The organizational structure within the institution
The Slovenian adult education institutions underwent the change process mainly due to self-initiated objectives. That is to say, the change was not influenced by internal regulations or government legislations. Rather, the changes were motivated by an urge to keep up with current trends, improve quality and ensure competitiveness (Martincic, R. (2010). These changes mostly involved updated curricula and new, better teaching methods. The increase in enrollment in some schools meant that these institutions had to adapt their policies and programs to cater for the new market. Furthermore, the improvement in the adult education scene in Slovenia was also a determinant in the organizations change process (Hechanova & Cementina-Olpoc, 2013).
The success of the change process in Slovenian adult education centers is attributed to the leadership of these organization (Hechanova & Cementina-Olpoc, 2013). The managers initiated the change processes and involved a selected team of staff members who were to assist in spearheading the change process. In the initial stages of the change process, the selection of the staff to lead the transition team is important. The Slovenian adult education institutions considered individuals who possessed the right expertise in the selected field (Martinic, 2010). In addition to that, these people had to be people who viewed the change process as a challenge worth taking on.
Naturally, human beings are not always entirely for change. At one point or another, there has to be some form of resistance. In the Slovenian adult education, there was resistance in the most established institutions. However, the smaller institutions experienced less resistance. In smaller adult education centers, the staff viewed themselves as a small group that have worked together for a considerable period, therefore, making it less difficult to communicate ideas. On the other hand, the more established institutions faced resistance mostly due to the fact that the adult education was just a single department amongst many. Therefore, communicating change proposals between the department and the other departments attending too much younger pupils is especially challenging. Perception of adult education amongst teachers in most education centers also hindered change efforts (Martinic, 2010). For most of these teachers, adult education was not a form of education and did not arouse any interest in them. This perception forced the transition team to work with each and every single teacher to explain the benefits of the change process (Martinic, 2010).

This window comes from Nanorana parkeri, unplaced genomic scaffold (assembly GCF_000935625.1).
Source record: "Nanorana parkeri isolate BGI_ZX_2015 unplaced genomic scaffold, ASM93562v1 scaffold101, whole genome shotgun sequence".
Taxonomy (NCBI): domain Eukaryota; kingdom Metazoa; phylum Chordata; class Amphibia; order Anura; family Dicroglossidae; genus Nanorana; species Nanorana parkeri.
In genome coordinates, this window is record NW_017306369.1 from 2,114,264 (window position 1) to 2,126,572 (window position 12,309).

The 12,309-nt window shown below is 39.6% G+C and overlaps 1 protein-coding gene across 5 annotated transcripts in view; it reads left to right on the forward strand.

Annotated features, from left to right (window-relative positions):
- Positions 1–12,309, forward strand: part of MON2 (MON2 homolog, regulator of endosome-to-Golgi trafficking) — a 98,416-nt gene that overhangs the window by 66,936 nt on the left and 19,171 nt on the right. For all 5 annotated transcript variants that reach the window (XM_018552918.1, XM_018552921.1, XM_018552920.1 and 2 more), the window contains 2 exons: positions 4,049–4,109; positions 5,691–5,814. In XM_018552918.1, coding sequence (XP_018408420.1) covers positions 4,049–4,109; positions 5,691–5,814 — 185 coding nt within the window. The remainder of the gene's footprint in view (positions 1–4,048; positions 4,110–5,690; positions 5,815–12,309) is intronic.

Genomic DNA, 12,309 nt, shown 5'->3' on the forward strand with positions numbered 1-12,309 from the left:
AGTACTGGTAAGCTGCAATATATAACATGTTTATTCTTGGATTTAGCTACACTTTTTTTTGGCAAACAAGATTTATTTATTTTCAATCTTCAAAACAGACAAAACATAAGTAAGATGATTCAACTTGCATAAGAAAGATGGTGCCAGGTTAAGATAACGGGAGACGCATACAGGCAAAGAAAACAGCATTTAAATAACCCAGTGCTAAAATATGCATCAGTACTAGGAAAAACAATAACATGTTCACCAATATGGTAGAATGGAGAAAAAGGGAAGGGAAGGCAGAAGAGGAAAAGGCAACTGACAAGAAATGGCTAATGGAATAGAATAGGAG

In the Slovenian education scene, the change process is highly motivated by the educational culture. This culture is a combination of values, style of leadership, and the organizational structure (Martinic, 2010). Therefore, a change process should not take an authoritative route, rather, it should embrace a softer approach by taking into account the organizational structure, the staffs perception of change, and have an adequate motivator for any success in the change process. Lastly, the openness and flexibility of the leadership are also crucial in the change management process (Bradley, 2016).
Change Management in Primary Schools in Turkey.
This case study is based on a study that was conducted in Turkish primary schools. The objective of the study was to determine the needs that compelled the schools to opt for change, and the process that the principals of the selected schools followed during the change process and their experiences (Altunay, Arli, & Yalcinkaya, 2012). The schools sampled were from a combination of primary schools that had received an award for Total Quality management and those that had not. The study area was from four provinces; Buca, Gaziemir, Karsiyaka, and Bornova between 2009 and 2010. The s...